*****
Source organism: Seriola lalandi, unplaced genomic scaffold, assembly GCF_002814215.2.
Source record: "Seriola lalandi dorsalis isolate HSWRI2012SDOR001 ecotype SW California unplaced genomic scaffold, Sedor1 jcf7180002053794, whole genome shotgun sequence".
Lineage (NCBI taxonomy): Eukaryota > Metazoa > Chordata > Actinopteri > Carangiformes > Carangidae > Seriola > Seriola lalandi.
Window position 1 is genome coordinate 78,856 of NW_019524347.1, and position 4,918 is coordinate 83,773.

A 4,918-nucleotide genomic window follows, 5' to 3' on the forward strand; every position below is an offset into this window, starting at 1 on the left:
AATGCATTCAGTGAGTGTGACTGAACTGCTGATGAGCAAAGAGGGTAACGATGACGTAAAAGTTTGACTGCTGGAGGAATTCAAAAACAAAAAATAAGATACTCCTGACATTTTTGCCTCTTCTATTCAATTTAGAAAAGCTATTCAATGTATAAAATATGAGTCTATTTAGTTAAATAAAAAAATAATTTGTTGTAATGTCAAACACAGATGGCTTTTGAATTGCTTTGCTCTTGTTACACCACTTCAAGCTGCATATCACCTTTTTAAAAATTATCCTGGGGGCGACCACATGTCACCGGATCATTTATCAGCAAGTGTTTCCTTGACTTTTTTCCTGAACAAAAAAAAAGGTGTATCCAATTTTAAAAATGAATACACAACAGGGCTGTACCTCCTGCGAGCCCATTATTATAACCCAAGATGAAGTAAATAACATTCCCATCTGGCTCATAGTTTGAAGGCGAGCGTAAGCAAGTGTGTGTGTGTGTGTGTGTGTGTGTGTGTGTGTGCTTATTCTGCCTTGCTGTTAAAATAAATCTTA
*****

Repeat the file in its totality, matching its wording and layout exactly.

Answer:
Source organism: Seriola lalandi, unplaced genomic scaffold, assembly GCF_002814215.2.
Source record: "Seriola lalandi dorsalis isolate HSWRI2012SDOR001 ecotype SW California unplaced genomic scaffold, Sedor1 jcf7180002053794, whole genome shotgun sequence".
Lineage (NCBI taxonomy): Eukaryota > Metazoa > Chordata > Actinopteri > Carangiformes > Carangidae > Seriola > Seriola lalandi.
Window position 1 is genome coordinate 78,856 of NW_019524347.1, and position 4,918 is coordinate 83,773.

A 4,918-nucleotide genomic window follows, 5' to 3' on the forward strand; every position below is an offset into this window, starting at 1 on the left:
AATGCATTCAGTGAGTGTGACTGAACTGCTGATGAGCAAAGAGGGTAACGATGACGTAAAAGTTTGACTGCTGGAGGAATTCAAAAACAAAAAATAAGATACTCCTGACATTTTTGCCTCTTCTATTCAATTTAGAAAAGCTATTCAATGTATAAAATATGAGTCTATTTAGTTAAATAAAAAAATAATTTGTTGTAATGTCAAACACAGATGGCTTTTGAATTGCTTTGCTCTTGTTACACCACTTCAAGCTGCATATCACCTTTTTAAAAATTATCCTGGGGGCGACCACATGTCACCGGATCATTTATCAGCAAGTGTTTCCTTGACTTTTTTCCTGAACAAAAAAAAAGGTGTATCCAATTTTAAAAATGAATACACAACAGGGCTGTACCTCCTGCGAGCCCATTATTATAACCCAAGATGAAGTAAATAACATTCCCATCTGGCTCATAGTTTGAAGGCGAGCGTAAGCAAGTGTGTGTGTGTGTGTGTGTGTGTGTGTGTGTGTGCTTATTCTGCCTTGCTGTTAAAATAAATCTTA